Daliah Wachs, MD, FAAFP is a nationally syndicated radio personality on GCN Network, KDWN, and iHeart Radio.

Posted in children, Entertainment, Health, Millennials, news, smart devices, Social Media

What Are They Saying? Your Guide to Teen Slang

Once we became accustomed to words like “dope,” “word,” and “sick”, a new generation introduced their vernacular.

Social media has changed the way we talk.  Words need to be abbreviated, and many times one word must assume a whole phrase.

Generation Y’s (Millennials) and Z’s (those born after 1995) have learned to be concise, descriptive, and to the point as technology and social media encourage less characters/keys being used to get one’s point across.

So here’s a guide to what the young ‘uns are saying:

  • GOAT: Greatest Of All Time (you may see pics of goats in Tom Brady jerseys…..”
  • BAE: one’s love, or babe.  Stands for “Before Anyone Else”
  • Lit:  Cool or Awesome!
  • Woke: aware of social issues
  • Gucci:  Good or cool
  • Hundo P – Short for “I’m 100% positive/certain”
  • Squad/Fam: Group of close friends
  • Throw Shade:  Make fun of/criticize, give a nasty look at someone
  • Curve: To reject someone romantically
  • Salty: Bitter about something or someone
  • Ghost: To ignore someone
  • Skurt: to leave, tell someone to go away
  • Sip Tea: mind your own business
  • Ship: relationship
  • Troll:  Those who say nasty things online

Netsanity provides this breakdown:



And for those of you who need some help translating your kids’ texts:



And we can’t forget the emoji’s. These allow a visual, pictoral way to get one’s message across:


With building and maintaining strong relationships, communication is key.  For us old dogs, we might need to learn some new tricks.


dw sketch.jpg

Daliah Wachs, MD, FAAFP is a nationally syndicated radio personality on GCN Network, KDWN, and iHeart Radio.

She is also a Board Certified Family Physician and Assistant Professor at Touro University Nevada



Posted in Health, Millennials, news

Are Millennials Avoiding the Primary Care Doctor?

A recent analysis from Kaiser Family Foundation found the average younger American does not have a primary care provider (PCP).

Looking at survey answers from 1200 participants,  45% of 18 – 29 year-olds admitted to not having a PCP.  28% of those aged 30-49 and 18% of those aged 50-64 said the same. Those over age 65 were the largest group to have a primary care provider.

Those born between 1981-1996, known as the Millennials, may have different attitudes towards health care.  Keep in mind, they just lived through nearly a decade of recession, computer hacks, Obamacare controversies, and societal distrust of pharmaceutical companies.

PCP’s however are the “quarterback” in one’s healthcare, keeping accurate and thorough records on one’s medical history, addressing immediate and chronic issues, and coordinating where their patient needs to go if a specialist is needed.

But Millennials, instead, are preferring urgent cares, retail clinics, emergency rooms, or using telemedicine for their medical needs.




However if one, unknowingly, suffers from a chronic condition and has various acute issues, they may be misdiagnosed because they are receiving piecemeal care without someone overseeing them and connecting the dots.

Diseases such as cancer, diabetes, heart disease, syphilis, AIDS, neurological disorders and autoimmune illnesses are just a few that may cause intermittent acute episodes before becoming deadly.  Someone needs to take a step back, look at one’s medical history and properly diagnose, or simply put, see the forest from the trees.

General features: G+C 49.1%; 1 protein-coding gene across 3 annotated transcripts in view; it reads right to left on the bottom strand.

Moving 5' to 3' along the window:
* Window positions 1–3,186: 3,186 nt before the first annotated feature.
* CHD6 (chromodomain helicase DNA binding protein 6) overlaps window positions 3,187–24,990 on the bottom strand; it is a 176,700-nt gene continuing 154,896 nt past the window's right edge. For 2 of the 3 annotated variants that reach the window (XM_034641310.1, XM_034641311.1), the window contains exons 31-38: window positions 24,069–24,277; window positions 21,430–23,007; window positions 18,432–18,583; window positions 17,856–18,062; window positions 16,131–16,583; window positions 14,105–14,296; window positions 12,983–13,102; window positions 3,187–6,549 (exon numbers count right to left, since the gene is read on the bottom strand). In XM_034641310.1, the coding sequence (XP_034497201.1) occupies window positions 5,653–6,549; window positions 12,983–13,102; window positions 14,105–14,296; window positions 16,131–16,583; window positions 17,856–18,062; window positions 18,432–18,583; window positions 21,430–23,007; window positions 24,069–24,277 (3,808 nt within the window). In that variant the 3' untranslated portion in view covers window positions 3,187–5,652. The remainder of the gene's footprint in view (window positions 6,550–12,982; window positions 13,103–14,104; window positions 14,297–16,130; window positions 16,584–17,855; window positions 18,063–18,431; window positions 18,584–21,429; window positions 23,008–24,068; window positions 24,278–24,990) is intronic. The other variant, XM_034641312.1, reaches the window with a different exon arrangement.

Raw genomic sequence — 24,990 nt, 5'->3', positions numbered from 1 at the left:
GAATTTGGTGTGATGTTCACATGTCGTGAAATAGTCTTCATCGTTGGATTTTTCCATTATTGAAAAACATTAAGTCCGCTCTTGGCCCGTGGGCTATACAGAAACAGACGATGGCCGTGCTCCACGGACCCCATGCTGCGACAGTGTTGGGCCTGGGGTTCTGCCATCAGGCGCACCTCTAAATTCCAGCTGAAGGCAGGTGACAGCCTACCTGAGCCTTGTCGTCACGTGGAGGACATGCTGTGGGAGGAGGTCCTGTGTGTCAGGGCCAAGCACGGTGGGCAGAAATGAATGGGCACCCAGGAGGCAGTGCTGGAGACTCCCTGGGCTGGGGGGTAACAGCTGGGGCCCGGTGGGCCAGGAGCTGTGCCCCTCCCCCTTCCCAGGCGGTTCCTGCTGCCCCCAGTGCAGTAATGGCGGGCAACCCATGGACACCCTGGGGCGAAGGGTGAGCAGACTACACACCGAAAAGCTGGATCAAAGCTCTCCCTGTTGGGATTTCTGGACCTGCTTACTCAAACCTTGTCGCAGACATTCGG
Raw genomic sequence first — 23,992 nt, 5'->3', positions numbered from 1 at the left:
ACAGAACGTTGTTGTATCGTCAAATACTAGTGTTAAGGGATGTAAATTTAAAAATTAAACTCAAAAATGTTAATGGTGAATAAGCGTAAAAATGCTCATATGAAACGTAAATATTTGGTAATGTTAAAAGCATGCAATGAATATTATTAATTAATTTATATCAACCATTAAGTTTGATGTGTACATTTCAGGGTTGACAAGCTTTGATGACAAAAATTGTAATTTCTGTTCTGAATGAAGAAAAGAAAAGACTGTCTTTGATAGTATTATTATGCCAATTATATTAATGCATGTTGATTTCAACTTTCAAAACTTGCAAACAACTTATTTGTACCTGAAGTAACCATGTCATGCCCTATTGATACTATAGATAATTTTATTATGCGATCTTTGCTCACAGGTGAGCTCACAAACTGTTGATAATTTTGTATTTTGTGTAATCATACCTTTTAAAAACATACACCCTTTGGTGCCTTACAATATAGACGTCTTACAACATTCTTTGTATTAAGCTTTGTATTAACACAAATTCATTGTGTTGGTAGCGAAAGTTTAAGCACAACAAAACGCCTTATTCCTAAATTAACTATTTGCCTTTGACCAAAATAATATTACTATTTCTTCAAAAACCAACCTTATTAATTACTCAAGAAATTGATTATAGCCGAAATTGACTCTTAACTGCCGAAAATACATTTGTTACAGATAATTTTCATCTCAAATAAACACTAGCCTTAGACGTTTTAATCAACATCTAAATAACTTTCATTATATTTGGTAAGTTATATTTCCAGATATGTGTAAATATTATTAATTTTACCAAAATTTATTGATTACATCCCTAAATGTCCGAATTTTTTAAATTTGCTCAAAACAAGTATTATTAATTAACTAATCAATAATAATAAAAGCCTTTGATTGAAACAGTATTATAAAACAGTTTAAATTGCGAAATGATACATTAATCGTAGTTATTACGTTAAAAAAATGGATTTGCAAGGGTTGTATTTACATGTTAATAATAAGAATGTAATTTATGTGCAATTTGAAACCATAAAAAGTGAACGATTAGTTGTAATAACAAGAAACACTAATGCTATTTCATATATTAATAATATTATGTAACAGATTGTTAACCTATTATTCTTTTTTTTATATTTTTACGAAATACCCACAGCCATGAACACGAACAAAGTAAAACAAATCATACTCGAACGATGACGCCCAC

So why the hesitation to commit to a primary care provider?

  1.  Many aren’t sick.  They don’t need to have follow-up or chronic issues managed so find an urgent care or emergency room visit sufficient for their acute issues.
  2. They prefer not to have a record of their “life story.” Privacy is huge in this generation who has grown up with social media and smartphone pictures logging their every move.  They may want their STD to be long forgotten once they leave the clinic.
  3. They prefer knowing the price ahead of time and having “closure” once the visit is complete.  The concept of seeing a medical provider and then receiving a bill 3 months later and then following up on a condition is foreign to many who want to address an issue once and move on.
  4. They may not be at the same job, hence have the same insurance for long.  It’s common for the average Millennial to explore career paths and do not expect to be at one place of employment for “life”. Hence if their job changes, so will their insurance, and therefore the medical provider list offered.
  5. The internet provides medical advice.  Some feel rather than have a doctor visit to learn about a medical condition, it’s cheaper and more convenient to read the medical article oneself.
  6. “The doctor doesn’t spend time with me anyway.” They more often don’t get out of a doctor visit what we used to with time, hand holding, education and patience with all our questions.  Providers are busy these days and offer short office visits.


Our healthcare system is changing and the needs of the younger generation appear to be better met by clinics that charge up front, address a single issue, and provide convenient hours.   Therefore “primary care” providers will still be needed, however, the art of “primary care” may evolve into a whole new beast.



spanish book

Learning Medical Spanish is Easy!!!


Daliah Wachs, MD, FAAFP is a nationally syndicated radio personality on GCN Network, KDWN, and iHeart Radio.